Which Home Water Filtration System to choose?
May 19, 2020
Buying a new drinking water filtration system for your home is an important decision. Everyone deserves reliably clean water and, spoiler alert, reverse osmosis is still the best and most efficient way to ensure confidence that your water is safe to consume. But with all the different kinds of water filtration methods, makes and models to choose from, understanding which system best suits your specific needs can be tricky. In this article, we try and break down the most important information you need to know to make the best decision.
How safe is your drinking water?
According to the World Health Organization about half a million deaths each year are attributed to poor quality drinking water, worldwide. However, municipal city water in the USA is considered relatively safe. In 2016, over 90% of all systems across the country were in compliance with standards set forth by the federal Environmental Protection Agency. Of course, this means that 1 in every 10 municipalities was failing, and it is likely that year to year, the locations of these violations will change.
Interested in knowing more about your local water? The Environmental Working Group (EWG) has a simple online tap water contamination check based on your zipcode. For specific location testing, you can order water testing kits.
Biological contaminants are typically held in check by the microbicides chlorine and chloramine. However, their effectiveness is contingent on chemical potency traveling all the way to the tap, so the method is not foolproof.
Toxic substances like lead and arsenic can also make their way to the end user, and the difficult truth is there are over a million miles of lead pipe feeding drinking water to Americans. In Flint, Michigan, one of the worst mass lead poisoning cases in modern history occurred when officials switched water sources without considering how the new water’s chemistry would affect the biofilm holding back lead particles that had accumulated inside the piping. The result was disastrous and will have human cost repercussions lasting many years.
For the 13 million US homes using a well for drinking water, results are less predictable. Since there is no EPA regulation on wells, owners are responsible for the safety of their water. Well water is generally considered safe, but with absence of municipal microbicides, it is important to test water quality regularly, as seasons, temperature and other factors can alter water chemistry throughout the year. The most trusted and reliable way to ensure well or municipal water is clean and ready to drink is to run the source water through a reverse osmosis filter.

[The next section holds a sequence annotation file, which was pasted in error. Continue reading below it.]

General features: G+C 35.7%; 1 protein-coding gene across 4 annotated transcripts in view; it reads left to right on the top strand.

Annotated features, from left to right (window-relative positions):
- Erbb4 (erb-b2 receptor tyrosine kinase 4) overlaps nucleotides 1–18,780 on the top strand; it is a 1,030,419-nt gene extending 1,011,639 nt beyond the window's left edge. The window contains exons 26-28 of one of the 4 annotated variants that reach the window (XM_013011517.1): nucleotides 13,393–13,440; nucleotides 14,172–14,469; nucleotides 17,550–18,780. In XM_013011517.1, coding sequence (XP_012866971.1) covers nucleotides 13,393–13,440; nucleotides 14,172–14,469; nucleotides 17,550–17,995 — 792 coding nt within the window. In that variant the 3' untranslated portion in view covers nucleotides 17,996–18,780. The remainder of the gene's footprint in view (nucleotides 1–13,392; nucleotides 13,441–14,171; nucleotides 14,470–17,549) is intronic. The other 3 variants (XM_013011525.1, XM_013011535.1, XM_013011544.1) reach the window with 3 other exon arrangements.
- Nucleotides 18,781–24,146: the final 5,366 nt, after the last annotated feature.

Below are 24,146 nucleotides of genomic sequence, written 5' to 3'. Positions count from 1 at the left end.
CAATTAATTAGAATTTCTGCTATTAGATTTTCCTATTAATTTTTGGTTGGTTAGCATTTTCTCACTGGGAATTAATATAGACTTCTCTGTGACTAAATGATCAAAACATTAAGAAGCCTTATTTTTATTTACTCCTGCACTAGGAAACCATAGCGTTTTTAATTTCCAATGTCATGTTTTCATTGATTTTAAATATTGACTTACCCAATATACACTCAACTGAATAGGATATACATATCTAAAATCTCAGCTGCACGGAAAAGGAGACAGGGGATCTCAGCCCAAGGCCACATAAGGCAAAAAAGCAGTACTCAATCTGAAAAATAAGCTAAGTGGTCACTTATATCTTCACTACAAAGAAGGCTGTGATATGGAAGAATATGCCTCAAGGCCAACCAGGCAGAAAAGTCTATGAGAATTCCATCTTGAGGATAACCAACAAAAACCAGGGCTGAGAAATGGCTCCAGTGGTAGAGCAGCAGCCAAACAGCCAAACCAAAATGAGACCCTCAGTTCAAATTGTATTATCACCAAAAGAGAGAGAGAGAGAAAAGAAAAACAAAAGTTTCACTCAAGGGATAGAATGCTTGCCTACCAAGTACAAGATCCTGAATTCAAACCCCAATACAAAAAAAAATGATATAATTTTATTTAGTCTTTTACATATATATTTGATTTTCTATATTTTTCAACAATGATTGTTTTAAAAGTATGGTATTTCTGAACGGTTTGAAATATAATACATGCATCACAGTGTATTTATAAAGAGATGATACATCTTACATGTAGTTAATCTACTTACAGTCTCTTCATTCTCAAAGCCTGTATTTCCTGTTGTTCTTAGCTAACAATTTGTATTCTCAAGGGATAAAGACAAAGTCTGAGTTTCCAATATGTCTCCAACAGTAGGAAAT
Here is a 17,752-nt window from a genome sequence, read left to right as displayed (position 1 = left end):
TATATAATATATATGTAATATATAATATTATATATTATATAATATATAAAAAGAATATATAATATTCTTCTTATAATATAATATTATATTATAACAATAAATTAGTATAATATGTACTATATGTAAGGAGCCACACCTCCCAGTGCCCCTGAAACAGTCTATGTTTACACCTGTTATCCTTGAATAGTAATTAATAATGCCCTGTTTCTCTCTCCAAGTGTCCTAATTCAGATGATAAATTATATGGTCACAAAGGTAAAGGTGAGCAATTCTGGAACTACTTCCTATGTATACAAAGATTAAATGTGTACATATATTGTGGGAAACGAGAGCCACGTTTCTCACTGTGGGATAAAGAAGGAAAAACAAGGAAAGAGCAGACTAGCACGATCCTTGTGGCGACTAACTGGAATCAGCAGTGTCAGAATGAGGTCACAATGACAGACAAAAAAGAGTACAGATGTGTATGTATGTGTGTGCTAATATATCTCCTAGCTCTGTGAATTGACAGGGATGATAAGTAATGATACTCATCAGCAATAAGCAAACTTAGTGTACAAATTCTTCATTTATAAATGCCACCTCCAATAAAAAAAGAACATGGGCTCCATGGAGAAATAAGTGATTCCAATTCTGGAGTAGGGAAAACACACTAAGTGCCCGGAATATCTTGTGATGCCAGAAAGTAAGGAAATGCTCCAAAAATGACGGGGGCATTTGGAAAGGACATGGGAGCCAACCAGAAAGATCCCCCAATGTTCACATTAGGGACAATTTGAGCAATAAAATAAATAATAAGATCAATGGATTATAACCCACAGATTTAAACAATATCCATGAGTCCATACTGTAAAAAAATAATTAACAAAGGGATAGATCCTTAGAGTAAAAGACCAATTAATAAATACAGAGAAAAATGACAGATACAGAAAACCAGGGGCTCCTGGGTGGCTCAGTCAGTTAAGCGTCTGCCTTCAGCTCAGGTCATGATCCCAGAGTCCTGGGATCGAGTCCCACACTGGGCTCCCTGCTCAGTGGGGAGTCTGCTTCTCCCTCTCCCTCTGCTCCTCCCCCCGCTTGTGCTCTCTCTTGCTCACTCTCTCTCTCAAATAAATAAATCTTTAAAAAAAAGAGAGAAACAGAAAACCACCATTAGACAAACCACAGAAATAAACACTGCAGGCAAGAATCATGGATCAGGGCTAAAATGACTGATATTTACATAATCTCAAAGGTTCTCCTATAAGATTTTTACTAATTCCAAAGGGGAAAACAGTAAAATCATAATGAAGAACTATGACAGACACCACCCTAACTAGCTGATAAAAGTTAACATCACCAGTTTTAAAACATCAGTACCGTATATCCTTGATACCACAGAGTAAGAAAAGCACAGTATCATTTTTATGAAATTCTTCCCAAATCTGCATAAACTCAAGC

What is Reverse Osmosis?
Simply put, reverse osmosis water filters (called “membranes”) are made of a very dense material with microscopic pores (about 0.0001 micron) that filter out anything larger than a water molecule (also about 0.0001 micron). This can include, but is not limited to, toxic metals such as lead, mercury and arsenic, sediment, rust and fluoride, as well as biological contaminants such as bacteria and viruses. It is even possible to desalinate (remove the salt) from saltwater, although a necessary increase in membrane density requires a tremendous amount of energy and pressure to separate water and salt molecules, which are also very small (about 0.0007 micron).
Which is the best water filtration method?
Comparing Reverse Osmosis to other popular filtration methods is important to understanding how to make the right choice when shopping around. When properly maintained, a reverse osmosis system is, generally speaking, the most effective of all water filters, but that doesn’t mean there aren’t any other options. Here is a list of other methods that remain popular for various reasons.